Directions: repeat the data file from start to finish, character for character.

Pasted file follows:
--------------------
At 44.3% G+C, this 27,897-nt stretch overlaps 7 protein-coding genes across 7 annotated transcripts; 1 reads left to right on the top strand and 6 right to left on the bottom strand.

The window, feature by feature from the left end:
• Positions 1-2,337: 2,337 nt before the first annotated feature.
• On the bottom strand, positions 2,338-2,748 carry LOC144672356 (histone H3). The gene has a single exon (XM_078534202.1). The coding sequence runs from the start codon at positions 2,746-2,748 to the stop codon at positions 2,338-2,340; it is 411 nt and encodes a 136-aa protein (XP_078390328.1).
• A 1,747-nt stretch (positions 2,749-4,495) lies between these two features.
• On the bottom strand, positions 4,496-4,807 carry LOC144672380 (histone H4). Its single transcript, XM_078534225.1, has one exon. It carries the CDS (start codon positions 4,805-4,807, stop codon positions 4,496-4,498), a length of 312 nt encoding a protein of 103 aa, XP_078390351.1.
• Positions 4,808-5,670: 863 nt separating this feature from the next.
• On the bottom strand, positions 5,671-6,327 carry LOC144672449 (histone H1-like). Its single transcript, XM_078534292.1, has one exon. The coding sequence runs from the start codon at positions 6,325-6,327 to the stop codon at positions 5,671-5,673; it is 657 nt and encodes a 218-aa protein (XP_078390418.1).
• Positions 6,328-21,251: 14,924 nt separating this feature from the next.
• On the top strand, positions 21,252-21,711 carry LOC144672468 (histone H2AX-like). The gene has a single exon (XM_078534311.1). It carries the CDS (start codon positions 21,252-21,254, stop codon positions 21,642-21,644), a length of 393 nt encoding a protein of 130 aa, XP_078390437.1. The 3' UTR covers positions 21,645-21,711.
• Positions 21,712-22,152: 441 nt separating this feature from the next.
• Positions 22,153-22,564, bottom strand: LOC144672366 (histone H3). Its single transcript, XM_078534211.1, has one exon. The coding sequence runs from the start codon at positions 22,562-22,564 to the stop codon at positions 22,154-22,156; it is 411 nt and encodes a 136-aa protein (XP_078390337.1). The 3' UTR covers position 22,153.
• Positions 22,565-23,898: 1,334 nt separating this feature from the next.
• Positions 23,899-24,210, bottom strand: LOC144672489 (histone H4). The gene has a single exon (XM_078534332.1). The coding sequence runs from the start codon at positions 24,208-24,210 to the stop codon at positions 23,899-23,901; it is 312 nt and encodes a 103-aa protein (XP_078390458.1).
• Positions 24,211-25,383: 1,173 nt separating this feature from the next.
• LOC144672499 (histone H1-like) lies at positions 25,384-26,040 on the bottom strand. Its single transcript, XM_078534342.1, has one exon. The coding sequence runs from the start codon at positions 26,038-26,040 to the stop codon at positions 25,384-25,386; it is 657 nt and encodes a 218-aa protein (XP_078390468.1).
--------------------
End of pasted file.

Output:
At 44.3% G+C, this 27,897-nt stretch overlaps 7 protein-coding genes across 7 annotated transcripts; 1 reads left to right on the top strand and 6 right to left on the bottom strand.

The window, feature by feature from the left end:
• Positions 1-2,337: 2,337 nt before the first annotated feature.
• On the bottom strand, positions 2,338-2,748 carry LOC144672356 (histone H3). The gene has a single exon (XM_078534202.1). The coding sequence runs from the start codon at positions 2,746-2,748 to the stop codon at positions 2,338-2,340; it is 411 nt and encodes a 136-aa protein (XP_078390328.1).
• A 1,747-nt stretch (positions 2,749-4,495) lies between these two features.
• On the bottom strand, positions 4,496-4,807 carry LOC144672380 (histone H4). Its single transcript, XM_078534225.1, has one exon. It carries the CDS (start codon positions 4,805-4,807, stop codon positions 4,496-4,498), a length of 312 nt encoding a protein of 103 aa, XP_078390351.1.
• Positions 4,808-5,670: 863 nt separating this feature from the next.
• On the bottom strand, positions 5,671-6,327 carry LOC144672449 (histone H1-like). Its single transcript, XM_078534292.1, has one exon. The coding sequence runs from the start codon at positions 6,325-6,327 to the stop codon at positions 5,671-5,673; it is 657 nt and encodes a 218-aa protein (XP_078390418.1).
• Positions 6,328-21,251: 14,924 nt separating this feature from the next.
• On the top strand, positions 21,252-21,711 carry LOC144672468 (histone H2AX-like). The gene has a single exon (XM_078534311.1). It carries the CDS (start codon positions 21,252-21,254, stop codon positions 21,642-21,644), a length of 393 nt encoding a protein of 130 aa, XP_078390437.1. The 3' UTR covers positions 21,645-21,711.
• Positions 21,712-22,152: 441 nt separating this feature from the next.
• Positions 22,153-22,564, bottom strand: LOC144672366 (histone H3). Its single transcript, XM_078534211.1, has one exon. The coding sequence runs from the start codon at positions 22,562-22,564 to the stop codon at positions 22,154-22,156; it is 411 nt and encodes a 136-aa protein (XP_078390337.1). The 3' UTR covers position 22,153.
• Positions 22,565-23,898: 1,334 nt separating this feature from the next.
• Positions 23,899-24,210, bottom strand: LOC144672489 (histone H4). The gene has a single exon (XM_078534332.1). The coding sequence runs from the start codon at positions 24,208-24,210 to the stop codon at positions 23,899-23,901; it is 312 nt and encodes a 103-aa protein (XP_078390458.1).
• Positions 24,211-25,383: 1,173 nt separating this feature from the next.
• LOC144672499 (histone H1-like) lies at positions 25,384-26,040 on the bottom strand. Its single transcript, XM_078534342.1, has one exon. The coding sequence runs from the start codon at positions 26,038-26,040 to the stop codon at positions 25,384-25,386; it is 657 nt and encodes a 218-aa protein (XP_078390468.1).